Manifesto Check: Tory housing policy won’t get generation rent onto the property ladder

We haven’t built enough council houses since the 60s. Housing image via

The Conversation’s Manifesto Check brings academic expertise to bear on the political parties’ key election pledges.

Increasing house prices, limited housing supply, and problems of affordability characterise the housing market; 30 years of very limited new building in social rented housing have led to increasing numbers of households in private renting and renting for longer. Limited wage growth and risk aversion by banks since the financial crisis has meant that saving for a deposit has become more challenging.

The Help to Buy policy introduced by the Coalition government has tried to address this issue effectively reducing the amount that borrowers need to pay upfront. The Conservative party has now indicated in its manifesto that it would retain this policy to 2020 if re-elected in 2015.

However the real issue remains on the supply side of the market. Too few houses are being built to meet demand and there are significant constraints on the supply of affordable housing. Previous legislation such as section 106 agreements have failed to ensure the delivery of sufficient numbers of homes available for lower income groups who cannot afford to buy.

The Conservative party proposes to extend the Right to Buy scheme to tenants of Housing Associations. Many will remember this policy originating with Margaret Thatcher, who introduced right to buy for tenants of local authority houses. It proved hugely successful. But the best local authority homes have mostly been sold. However the nature of social renting has changed and a higher proportion of tenants now rely on housing benefit so it is difficult to see how they could access mortgage finance even with the offer of significant discounts on the price of this homes.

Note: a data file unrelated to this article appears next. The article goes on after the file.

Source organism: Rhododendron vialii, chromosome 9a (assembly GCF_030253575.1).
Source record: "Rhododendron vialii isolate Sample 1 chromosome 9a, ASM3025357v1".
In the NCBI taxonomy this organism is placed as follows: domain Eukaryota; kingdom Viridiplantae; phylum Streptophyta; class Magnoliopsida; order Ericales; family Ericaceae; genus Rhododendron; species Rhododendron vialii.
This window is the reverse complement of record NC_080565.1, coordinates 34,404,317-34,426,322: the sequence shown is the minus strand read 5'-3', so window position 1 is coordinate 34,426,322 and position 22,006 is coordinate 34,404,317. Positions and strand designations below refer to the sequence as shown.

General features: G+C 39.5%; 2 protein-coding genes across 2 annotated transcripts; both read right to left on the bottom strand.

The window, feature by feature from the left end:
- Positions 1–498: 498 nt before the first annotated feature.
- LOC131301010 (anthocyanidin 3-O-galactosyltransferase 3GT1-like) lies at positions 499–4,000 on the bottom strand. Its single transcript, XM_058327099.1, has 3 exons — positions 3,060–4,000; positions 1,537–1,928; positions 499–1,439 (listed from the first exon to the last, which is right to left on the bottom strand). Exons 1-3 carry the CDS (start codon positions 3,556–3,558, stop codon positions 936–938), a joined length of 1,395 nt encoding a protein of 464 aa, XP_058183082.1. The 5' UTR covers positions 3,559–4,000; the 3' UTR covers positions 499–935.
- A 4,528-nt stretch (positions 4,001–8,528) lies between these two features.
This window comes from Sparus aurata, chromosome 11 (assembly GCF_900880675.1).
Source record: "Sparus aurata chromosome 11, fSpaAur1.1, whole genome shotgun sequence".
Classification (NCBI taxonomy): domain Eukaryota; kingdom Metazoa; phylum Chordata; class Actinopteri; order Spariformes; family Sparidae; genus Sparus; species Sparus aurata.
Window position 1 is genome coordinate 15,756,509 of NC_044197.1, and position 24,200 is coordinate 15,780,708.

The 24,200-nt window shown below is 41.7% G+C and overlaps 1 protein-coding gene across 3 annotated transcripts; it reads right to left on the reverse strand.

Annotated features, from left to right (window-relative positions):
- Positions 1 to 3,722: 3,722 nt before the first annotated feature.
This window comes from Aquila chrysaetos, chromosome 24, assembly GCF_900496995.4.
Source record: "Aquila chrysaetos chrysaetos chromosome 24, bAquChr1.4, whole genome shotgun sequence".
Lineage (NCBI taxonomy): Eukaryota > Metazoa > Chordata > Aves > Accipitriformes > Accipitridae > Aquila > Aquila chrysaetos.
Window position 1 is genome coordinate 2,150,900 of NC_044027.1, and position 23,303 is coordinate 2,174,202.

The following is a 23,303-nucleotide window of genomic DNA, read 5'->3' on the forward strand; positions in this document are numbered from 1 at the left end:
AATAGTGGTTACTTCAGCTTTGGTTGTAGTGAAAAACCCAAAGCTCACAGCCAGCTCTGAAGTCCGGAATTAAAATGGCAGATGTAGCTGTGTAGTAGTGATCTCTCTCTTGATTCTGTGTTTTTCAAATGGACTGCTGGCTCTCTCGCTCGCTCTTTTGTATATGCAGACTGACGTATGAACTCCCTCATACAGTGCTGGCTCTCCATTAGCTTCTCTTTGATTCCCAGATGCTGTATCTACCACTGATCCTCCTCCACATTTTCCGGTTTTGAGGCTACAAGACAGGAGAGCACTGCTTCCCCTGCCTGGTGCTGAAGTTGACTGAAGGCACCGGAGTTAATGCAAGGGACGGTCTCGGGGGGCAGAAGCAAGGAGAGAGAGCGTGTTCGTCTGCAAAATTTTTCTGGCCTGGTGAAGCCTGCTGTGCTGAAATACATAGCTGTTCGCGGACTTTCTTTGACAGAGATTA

Housing Associations would also be placed in a difficult position as they lose rental income. Why would they want to build more affordable homes for rent if they are then forced to sell these homes at below market value? Where would sufficient funding come from to fill the shortfall? Unlike council houses, housing associations are not part of the public sector and from a legal perspective it is not clear that the government could tell them that ownership rights should be transferred.

The most acute housing pressures are felt in London and the south east. There is an added complexity due to the role of overseas buyers buying properties off-plan for investment assets. The tenants for these homes would usually be highly paid and able to afford the high rents charged. Lower income groups would be priced out of the market and hence face significant housing pressures. Even skilled workers will continue to be priced out and face longer commuting times.

The decline in new house building is long term and has been noticeable since the almost complete collapse in the construction of council housing since the 1980s. Housing associations have added to the supply of affordable housing but not at the volumes of council house building programmes in the 1960s and 1970s. Brownfield sites have also added to construction costs and negatively impacted supply often due to requirements for site remediation. A further challenge is that new development has often been of flats rather than houses and demand remains stronger for the latter.

While most people still own their own homes, this proportion has been falling particularly among younger age groups, sometimes referred to as “generation rent”. If this marks the beginning of a new trend then it would represent the biggest change in housing tenure since the interwar period. The idea of a property owning democracy may become unachievable if the problems on the supply side are not addressed.